City Paper is not for tourists
The Afflicted: Michael Auger, a 32-year-old Gaithersburg artist who creates vibrant, cartoonish paintings, including a 2-by-3-inch blacklight-reactive bucktoothed whale and a 24-by-20-inch spider webbing its prey
Diagnosis: Little work lost. Auger’s smaller illustrations are perfectly sized for pocketbooks—and, sometimes, pickpockets. “My small pieces sell really well, but they’re also the most likely to be stolen,” he says. “At art festivals, the small pieces can just walk away.”
Symptoms: Size matters. Auger says he’s had a few of his palm-sized works go missing in the past year, including one stolen from this year’s Artomatic. “They just took it off the wall,” says Auger of the artful dodger. “It’s really frustrating when you have work that is small enough to stick in a shirt,” he says. “It’s not like my artwork is all that expensive. To me, it would be bad karma to hang something on your wall that you didn’t pay for.” Adds Auger, “on the flipside, many of my pieces at Artomatic have sold to good homes because they are small and affordable.”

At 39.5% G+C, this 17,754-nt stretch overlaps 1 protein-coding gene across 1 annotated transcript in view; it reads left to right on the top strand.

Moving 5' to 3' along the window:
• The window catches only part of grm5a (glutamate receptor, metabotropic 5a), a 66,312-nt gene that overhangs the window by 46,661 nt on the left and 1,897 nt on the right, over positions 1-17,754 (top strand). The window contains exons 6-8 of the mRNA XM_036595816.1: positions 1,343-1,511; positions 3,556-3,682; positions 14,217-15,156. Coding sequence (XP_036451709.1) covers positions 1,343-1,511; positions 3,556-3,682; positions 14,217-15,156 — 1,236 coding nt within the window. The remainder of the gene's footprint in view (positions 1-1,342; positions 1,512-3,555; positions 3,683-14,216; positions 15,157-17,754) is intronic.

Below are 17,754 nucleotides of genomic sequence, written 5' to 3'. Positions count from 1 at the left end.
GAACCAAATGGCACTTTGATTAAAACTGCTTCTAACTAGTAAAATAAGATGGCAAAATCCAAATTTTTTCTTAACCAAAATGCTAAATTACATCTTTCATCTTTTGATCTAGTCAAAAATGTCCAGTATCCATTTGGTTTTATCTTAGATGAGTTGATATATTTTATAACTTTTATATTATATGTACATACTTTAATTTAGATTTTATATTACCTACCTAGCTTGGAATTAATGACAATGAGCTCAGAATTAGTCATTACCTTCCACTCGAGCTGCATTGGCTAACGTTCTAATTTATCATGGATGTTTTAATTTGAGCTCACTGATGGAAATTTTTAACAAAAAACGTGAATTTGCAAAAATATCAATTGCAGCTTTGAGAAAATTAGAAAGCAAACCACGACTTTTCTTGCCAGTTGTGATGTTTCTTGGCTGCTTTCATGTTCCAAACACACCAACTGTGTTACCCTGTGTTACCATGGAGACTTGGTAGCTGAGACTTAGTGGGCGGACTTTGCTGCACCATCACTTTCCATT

Treatment: Go on wife support. “When I can con her in to coming, I try to have my wife with me at art fairs,” says Auger. “When you’re busy dealing with a customer, it’s helpful to have an extra pair of eyes to watch out for anything fishy.” Auger also plans to outfit the art itself with some extra security. “Instead of just hooking it on the wall, I’m going to rope it in with extra wire to make it a challenge,” says Auger. “Thieves will have to struggle with it a while instead of just popping it off easily.” —Amanda Hess
Artist with a problem? E-mail firstname.lastname@example.org.